Mortality on urban roads in Cyprus is close to three times the EU average with around 60 deaths per million inhabitants, the fourth worst record in the bloc, with progress on reducing fatalities having stagnated, a damning report published on Tuesday revealed.
More than 50 per cent of all road deaths on the island occur in urban areas, the authors said. Although Cyprus didn’t rank high in terms of pedestrian and cyclist deaths on city streets, a high level of traffic law violations leads in particular to the deaths of drivers of PTWs (powered two-wheelers). Motorbike and moped riders account for 31 per cent of all fatalities in urban areas.
“Mopeds are widely used on urban roads by young and inexperienced people who are mostly students or delivery service providers. Most of the young moped users ride with a learners’ licence and they lack proper training,” the report said. It also said the use of safety helmets was not as widespread as desired and often when helmets were used, they were not properly strapped. It added that a culture of respect for PTW riders was lacking among other vehicle drivers.
“Notwithstanding the above, an indepth study is required to provide evidence for the actual reasons for the large number of PTW deaths in Cyprus,” the report added, quoting George Morfakis, a Cypriot road safety expert.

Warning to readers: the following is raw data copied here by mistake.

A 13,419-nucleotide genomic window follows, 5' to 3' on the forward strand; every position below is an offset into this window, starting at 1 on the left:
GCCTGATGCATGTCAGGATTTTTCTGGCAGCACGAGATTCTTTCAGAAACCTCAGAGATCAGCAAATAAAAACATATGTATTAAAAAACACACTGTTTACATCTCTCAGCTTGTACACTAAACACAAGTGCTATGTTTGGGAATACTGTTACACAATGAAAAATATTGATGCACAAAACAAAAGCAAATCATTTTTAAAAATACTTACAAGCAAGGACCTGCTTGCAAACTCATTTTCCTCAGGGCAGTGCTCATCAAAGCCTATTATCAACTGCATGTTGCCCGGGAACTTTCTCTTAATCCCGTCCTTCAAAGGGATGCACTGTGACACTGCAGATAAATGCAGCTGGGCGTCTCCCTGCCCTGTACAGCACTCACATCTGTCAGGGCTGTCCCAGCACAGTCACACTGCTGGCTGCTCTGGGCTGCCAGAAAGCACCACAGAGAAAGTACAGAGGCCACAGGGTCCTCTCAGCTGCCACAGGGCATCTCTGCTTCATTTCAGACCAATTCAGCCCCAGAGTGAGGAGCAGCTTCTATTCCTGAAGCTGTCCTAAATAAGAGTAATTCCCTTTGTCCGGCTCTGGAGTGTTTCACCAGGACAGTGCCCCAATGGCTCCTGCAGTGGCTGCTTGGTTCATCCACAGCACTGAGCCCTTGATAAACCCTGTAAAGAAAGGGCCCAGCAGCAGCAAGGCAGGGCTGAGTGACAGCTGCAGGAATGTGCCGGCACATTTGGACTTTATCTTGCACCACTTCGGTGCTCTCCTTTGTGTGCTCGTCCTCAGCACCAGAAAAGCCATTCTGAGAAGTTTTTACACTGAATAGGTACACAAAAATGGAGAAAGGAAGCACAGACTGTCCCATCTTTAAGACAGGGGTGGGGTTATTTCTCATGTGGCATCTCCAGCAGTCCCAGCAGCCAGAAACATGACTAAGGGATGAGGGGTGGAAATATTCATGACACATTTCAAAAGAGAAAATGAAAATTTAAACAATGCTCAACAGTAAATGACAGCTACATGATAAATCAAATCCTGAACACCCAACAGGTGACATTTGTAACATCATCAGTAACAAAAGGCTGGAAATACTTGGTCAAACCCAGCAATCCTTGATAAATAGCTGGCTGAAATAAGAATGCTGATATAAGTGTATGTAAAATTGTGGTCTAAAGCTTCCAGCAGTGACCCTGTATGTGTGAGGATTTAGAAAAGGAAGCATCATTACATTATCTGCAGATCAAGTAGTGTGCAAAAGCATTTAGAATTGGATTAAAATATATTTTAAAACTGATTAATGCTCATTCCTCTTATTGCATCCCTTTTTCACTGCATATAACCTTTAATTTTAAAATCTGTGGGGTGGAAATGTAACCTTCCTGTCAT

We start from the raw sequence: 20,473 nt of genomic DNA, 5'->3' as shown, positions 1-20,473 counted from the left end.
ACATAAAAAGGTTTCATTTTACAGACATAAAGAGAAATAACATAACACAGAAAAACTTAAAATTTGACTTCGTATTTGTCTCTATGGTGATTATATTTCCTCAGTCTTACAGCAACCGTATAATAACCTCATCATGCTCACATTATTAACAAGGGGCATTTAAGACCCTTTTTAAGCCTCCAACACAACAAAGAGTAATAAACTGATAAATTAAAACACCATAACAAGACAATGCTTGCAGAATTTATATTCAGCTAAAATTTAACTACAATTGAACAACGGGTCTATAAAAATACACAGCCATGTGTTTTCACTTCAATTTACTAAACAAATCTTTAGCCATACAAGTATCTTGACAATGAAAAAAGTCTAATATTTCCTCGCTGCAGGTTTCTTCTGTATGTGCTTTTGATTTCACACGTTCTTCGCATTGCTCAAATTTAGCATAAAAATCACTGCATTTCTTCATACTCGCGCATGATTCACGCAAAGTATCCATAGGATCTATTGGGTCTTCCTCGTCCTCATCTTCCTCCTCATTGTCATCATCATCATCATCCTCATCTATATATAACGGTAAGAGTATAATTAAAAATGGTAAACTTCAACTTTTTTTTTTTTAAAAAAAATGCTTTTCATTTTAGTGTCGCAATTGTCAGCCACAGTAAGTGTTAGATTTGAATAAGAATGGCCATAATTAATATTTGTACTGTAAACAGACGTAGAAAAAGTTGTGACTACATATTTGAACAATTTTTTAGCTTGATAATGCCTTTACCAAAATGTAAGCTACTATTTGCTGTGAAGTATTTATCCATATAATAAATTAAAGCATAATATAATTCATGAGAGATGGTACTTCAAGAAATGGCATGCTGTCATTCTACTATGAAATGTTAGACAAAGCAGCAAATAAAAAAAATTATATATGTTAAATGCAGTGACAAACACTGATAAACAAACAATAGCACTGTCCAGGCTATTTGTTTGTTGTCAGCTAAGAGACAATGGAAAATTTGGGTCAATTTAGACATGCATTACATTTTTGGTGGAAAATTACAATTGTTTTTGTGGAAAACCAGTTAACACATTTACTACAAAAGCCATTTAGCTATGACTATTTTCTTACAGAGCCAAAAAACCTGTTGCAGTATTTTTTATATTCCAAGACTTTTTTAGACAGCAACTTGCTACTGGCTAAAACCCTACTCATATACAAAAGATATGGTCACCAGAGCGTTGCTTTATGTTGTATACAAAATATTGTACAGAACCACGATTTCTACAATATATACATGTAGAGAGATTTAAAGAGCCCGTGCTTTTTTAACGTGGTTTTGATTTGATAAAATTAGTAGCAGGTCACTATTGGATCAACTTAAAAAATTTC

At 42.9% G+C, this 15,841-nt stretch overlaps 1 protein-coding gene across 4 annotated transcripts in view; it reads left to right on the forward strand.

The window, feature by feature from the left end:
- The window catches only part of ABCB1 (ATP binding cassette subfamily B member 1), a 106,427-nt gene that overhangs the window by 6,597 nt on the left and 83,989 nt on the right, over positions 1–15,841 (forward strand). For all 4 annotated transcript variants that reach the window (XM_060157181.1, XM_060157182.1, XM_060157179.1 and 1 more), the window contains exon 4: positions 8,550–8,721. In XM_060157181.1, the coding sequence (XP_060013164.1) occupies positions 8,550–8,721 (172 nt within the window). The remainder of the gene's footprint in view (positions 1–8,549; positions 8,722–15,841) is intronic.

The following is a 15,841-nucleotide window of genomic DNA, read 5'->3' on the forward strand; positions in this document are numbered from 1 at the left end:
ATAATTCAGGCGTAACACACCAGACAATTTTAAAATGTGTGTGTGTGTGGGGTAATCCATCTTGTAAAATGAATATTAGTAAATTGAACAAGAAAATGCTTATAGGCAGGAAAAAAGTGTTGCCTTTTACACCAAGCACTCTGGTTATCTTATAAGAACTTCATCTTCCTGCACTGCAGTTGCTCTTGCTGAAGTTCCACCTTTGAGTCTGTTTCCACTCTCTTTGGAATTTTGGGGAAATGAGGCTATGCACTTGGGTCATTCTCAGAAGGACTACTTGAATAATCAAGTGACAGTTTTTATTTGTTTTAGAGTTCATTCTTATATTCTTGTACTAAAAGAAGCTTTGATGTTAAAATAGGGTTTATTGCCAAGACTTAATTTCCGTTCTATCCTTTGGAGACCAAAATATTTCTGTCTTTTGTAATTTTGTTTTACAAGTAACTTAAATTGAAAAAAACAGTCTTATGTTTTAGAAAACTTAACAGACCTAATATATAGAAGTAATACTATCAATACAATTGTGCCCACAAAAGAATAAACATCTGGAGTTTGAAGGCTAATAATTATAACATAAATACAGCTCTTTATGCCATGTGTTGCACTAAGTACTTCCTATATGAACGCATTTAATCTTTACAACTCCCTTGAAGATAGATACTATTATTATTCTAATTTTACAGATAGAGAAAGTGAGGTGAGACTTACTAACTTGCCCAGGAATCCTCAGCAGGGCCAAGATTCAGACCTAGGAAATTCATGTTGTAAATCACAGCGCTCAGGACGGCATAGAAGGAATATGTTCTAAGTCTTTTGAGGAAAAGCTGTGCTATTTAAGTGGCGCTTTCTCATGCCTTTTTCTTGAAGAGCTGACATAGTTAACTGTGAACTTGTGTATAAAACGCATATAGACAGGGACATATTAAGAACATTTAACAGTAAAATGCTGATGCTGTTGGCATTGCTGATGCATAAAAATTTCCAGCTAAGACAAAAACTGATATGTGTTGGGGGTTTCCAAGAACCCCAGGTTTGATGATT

The report by the European Transport Safety Council (ETSC), a Brussels-based independent non-profit organisation, said mortality on urban roads was highest in Romania with 105 road users killed per million urban inhabitants – four times the EU average of 26.
Urban road mortality in Croatia was 88 deaths per million, in Serbia 74, in Cyprus 60, in Greece 58 and in Poland 57, it showed. Certain countries, notably Cyprus and the UK, did not have boundary signs to distinguish between urban and rural road sections.
“Progress has stagnated in the UK, Spain and Cyprus,” said the authors. On average, reported road deaths on urban roads decreased by 2.2 per cent annually in the EU since 2010. Recorded serious road traffic injuries were reduced on average by 6 per cent annually in Cyprus but the island was one of the 13 countries where the progress in reducing road deaths on urban roads was slower than the progress on rural roads. Road deaths on urban roads were reduced by 9 per cent more slowly annually than on rural roads in Lithuania, 8 per cent in Norway, and 7 per cent in Cyprus and Estonia.
Tackling the issue must be a key priority for the EU over the next decade, the ETSC said. Pedestrians, cyclists and motorcyclists – the three most vulnerable road user groups – represent 70 per cent of those killed and seriously injured on urban roads across the bloc.
“As long as people don’t feel safe walking and cycling in our towns and cities, many will be discouraged from using the most sustainable modes of transport. Over the next ten years, we want to see the EU and all European countries investing in urban transport in a way that prioritises the most vulnerable road users. This is not just about safer infrastructure and setting safe speed limits but also better enforcement of speed limits as well as reducing drink driving and distraction,” lead author of the report Dovilė Adminaitė-Fodor said.
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